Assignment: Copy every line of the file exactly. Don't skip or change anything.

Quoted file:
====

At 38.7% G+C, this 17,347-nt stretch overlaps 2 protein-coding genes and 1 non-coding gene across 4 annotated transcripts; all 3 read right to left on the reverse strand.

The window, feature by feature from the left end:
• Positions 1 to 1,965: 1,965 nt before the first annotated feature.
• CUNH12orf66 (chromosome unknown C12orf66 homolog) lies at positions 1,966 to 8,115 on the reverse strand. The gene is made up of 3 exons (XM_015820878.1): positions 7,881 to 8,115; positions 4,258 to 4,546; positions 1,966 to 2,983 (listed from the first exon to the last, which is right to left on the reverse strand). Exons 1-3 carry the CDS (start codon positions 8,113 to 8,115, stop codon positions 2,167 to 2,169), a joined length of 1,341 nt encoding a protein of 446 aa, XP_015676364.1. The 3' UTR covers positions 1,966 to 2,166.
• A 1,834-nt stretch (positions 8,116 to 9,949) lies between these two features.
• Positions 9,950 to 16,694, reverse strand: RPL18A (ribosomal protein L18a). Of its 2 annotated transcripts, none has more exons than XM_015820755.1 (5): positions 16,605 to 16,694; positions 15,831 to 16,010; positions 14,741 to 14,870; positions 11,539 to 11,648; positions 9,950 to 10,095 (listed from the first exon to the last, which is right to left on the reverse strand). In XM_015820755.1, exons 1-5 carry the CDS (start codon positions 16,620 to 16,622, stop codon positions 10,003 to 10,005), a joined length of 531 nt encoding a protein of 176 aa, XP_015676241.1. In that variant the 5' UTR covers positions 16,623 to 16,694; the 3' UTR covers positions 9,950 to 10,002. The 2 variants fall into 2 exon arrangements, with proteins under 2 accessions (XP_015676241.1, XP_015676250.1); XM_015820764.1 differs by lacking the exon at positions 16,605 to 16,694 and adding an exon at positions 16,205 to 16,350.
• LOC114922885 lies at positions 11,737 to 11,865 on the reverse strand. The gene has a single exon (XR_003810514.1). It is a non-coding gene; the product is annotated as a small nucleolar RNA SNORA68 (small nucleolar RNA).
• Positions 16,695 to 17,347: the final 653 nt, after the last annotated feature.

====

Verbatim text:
At 38.7% G+C, this 17,347-nt stretch overlaps 2 protein-coding genes and 1 non-coding gene across 4 annotated transcripts; all 3 read right to left on the reverse strand.

The window, feature by feature from the left end:
• Positions 1 to 1,965: 1,965 nt before the first annotated feature.
• CUNH12orf66 (chromosome unknown C12orf66 homolog) lies at positions 1,966 to 8,115 on the reverse strand. The gene is made up of 3 exons (XM_015820878.1): positions 7,881 to 8,115; positions 4,258 to 4,546; positions 1,966 to 2,983 (listed from the first exon to the last, which is right to left on the reverse strand). Exons 1-3 carry the CDS (start codon positions 8,113 to 8,115, stop codon positions 2,167 to 2,169), a joined length of 1,341 nt encoding a protein of 446 aa, XP_015676364.1. The 3' UTR covers positions 1,966 to 2,166.
• A 1,834-nt stretch (positions 8,116 to 9,949) lies between these two features.
• Positions 9,950 to 16,694, reverse strand: RPL18A (ribosomal protein L18a). Of its 2 annotated transcripts, none has more exons than XM_015820755.1 (5): positions 16,605 to 16,694; positions 15,831 to 16,010; positions 14,741 to 14,870; positions 11,539 to 11,648; positions 9,950 to 10,095 (listed from the first exon to the last, which is right to left on the reverse strand). In XM_015820755.1, exons 1-5 carry the CDS (start codon positions 16,620 to 16,622, stop codon positions 10,003 to 10,005), a joined length of 531 nt encoding a protein of 176 aa, XP_015676241.1. In that variant the 5' UTR covers positions 16,623 to 16,694; the 3' UTR covers positions 9,950 to 10,002. The 2 variants fall into 2 exon arrangements, with proteins under 2 accessions (XP_015676241.1, XP_015676250.1); XM_015820764.1 differs by lacking the exon at positions 16,605 to 16,694 and adding an exon at positions 16,205 to 16,350.
• LOC114922885 lies at positions 11,737 to 11,865 on the reverse strand. The gene has a single exon (XR_003810514.1). It is a non-coding gene; the product is annotated as a small nucleolar RNA SNORA68 (small nucleolar RNA).
• Positions 16,695 to 17,347: the final 653 nt, after the last annotated feature.